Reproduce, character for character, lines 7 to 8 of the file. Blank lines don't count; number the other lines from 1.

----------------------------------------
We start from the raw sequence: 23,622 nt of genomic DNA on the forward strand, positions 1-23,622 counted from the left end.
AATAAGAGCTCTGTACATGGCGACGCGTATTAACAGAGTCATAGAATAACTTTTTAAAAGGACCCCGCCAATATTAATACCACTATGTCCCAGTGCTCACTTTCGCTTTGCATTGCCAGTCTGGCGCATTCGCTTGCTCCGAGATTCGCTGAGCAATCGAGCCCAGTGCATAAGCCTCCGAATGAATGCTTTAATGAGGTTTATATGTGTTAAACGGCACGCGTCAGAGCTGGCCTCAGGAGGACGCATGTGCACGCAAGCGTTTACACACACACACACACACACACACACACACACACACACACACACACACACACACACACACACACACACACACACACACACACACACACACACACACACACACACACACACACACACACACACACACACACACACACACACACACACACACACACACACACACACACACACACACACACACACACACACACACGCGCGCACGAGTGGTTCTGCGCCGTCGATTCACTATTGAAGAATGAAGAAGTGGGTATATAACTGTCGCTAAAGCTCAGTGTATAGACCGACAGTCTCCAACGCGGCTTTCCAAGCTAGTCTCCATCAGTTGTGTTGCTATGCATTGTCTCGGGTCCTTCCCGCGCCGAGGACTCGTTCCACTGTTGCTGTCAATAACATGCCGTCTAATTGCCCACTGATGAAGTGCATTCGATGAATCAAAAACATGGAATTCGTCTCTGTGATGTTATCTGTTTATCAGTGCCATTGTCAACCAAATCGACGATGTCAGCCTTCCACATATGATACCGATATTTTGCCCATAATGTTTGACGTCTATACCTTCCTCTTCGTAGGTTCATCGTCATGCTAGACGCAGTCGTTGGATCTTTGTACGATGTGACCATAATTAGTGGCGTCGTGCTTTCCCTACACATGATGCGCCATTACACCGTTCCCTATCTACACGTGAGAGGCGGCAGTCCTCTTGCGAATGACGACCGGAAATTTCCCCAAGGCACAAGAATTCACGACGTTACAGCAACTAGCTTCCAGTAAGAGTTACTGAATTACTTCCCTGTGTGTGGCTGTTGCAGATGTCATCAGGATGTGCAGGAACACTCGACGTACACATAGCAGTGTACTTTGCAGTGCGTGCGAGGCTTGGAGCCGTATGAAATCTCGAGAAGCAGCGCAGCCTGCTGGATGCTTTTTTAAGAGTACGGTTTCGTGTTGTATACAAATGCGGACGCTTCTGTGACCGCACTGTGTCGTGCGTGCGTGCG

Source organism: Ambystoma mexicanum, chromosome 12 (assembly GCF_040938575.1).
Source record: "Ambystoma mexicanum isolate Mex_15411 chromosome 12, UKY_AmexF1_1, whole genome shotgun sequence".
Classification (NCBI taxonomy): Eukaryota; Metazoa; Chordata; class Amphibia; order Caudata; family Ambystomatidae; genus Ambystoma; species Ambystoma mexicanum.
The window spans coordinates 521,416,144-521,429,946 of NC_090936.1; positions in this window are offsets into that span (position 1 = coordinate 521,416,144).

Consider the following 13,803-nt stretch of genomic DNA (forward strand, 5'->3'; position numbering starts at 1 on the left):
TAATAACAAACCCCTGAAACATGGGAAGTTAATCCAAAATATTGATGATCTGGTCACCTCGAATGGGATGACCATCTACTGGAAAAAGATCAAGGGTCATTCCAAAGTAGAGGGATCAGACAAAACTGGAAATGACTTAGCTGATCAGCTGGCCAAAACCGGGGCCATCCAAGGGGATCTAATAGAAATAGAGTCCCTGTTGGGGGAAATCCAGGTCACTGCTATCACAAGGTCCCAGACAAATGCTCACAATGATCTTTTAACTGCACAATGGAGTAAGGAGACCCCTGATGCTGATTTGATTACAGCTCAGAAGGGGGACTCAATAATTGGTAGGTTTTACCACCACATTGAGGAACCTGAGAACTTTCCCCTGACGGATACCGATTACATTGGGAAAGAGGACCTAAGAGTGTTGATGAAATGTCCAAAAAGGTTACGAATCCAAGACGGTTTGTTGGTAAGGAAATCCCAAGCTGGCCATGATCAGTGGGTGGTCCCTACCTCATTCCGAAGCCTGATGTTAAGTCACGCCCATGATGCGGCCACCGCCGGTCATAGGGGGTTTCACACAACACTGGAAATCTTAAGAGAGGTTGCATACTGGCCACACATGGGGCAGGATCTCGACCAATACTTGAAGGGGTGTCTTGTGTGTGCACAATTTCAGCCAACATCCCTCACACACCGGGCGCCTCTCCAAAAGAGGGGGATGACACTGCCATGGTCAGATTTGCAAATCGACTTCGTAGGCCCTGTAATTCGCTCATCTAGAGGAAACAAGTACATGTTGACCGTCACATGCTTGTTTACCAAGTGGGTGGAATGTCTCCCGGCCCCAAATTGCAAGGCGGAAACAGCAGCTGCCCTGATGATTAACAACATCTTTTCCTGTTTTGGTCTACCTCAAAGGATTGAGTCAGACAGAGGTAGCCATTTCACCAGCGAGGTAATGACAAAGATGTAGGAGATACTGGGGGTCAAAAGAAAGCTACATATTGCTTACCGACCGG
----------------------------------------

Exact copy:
Consider the following 13,803-nt stretch of genomic DNA (forward strand, 5'->3'; position numbering starts at 1 on the left):
TAATAACAAACCCCTGAAACATGGGAAGTTAATCCAAAATATTGATGATCTGGTCACCTCGAATGGGATGACCATCTACTGGAAAAAGATCAAGGGTCATTCCAAAGTAGAGGGATCAGACAAAACTGGAAATGACTTAGCTGATCAGCTGGCCAAAACCGGGGCCATCCAAGGGGATCTAATAGAAATAGAGTCCCTGTTGGGGGAAATCCAGGTCACTGCTATCACAAGGTCCCAGACAAATGCTCACAATGATCTTTTAACTGCACAATGGAGTAAGGAGACCCCTGATGCTGATTTGATTACAGCTCAGAAGGGGGACTCAATAATTGGTAGGTTTTACCACCACATTGAGGAACCTGAGAACTTTCCCCTGACGGATACCGATTACATTGGGAAAGAGGACCTAAGAGTGTTGATGAAATGTCCAAAAAGGTTACGAATCCAAGACGGTTTGTTGGTAAGGAAATCCCAAGCTGGCCATGATCAGTGGGTGGTCCCTACCTCATTCCGAAGCCTGATGTTAAGTCACGCCCATGATGCGGCCACCGCCGGTCATAGGGGGTTTCACACAACACTGGAAATCTTAAGAGAGGTTGCATACTGGCCACACATGGGGCAGGATCTCGACCAATACTTGAAGGGGTGTCTTGTGTGTGCACAATTTCAGCCAACATCCCTCACACACCGGGCGCCTCTCCAAAAGAGGGGGATGACACTGCCATGGTCAGATTTGCAAATCGACTTCGTAGGCCCTGTAATTCGCTCATCTAGAGGAAACAAGTACATGTTGACCGTCACATGCTTGTTTACCAAGTGGGTGGAATGTCTCCCGGCCCCAAATTGCAAGGCGGAAACAGCAGCTGCCCTGATGATTAACAACATCTTTTCCTGTTTTGGTCTACCTCAAAGGATTGAGTCAGACAGAGGTAGCCATTTCACCAGCGAGGTAATGACAAAGATGTAGGAGATACTGGGGGTCAAAAGAAAGCTACATATTGCTTACCGACCGG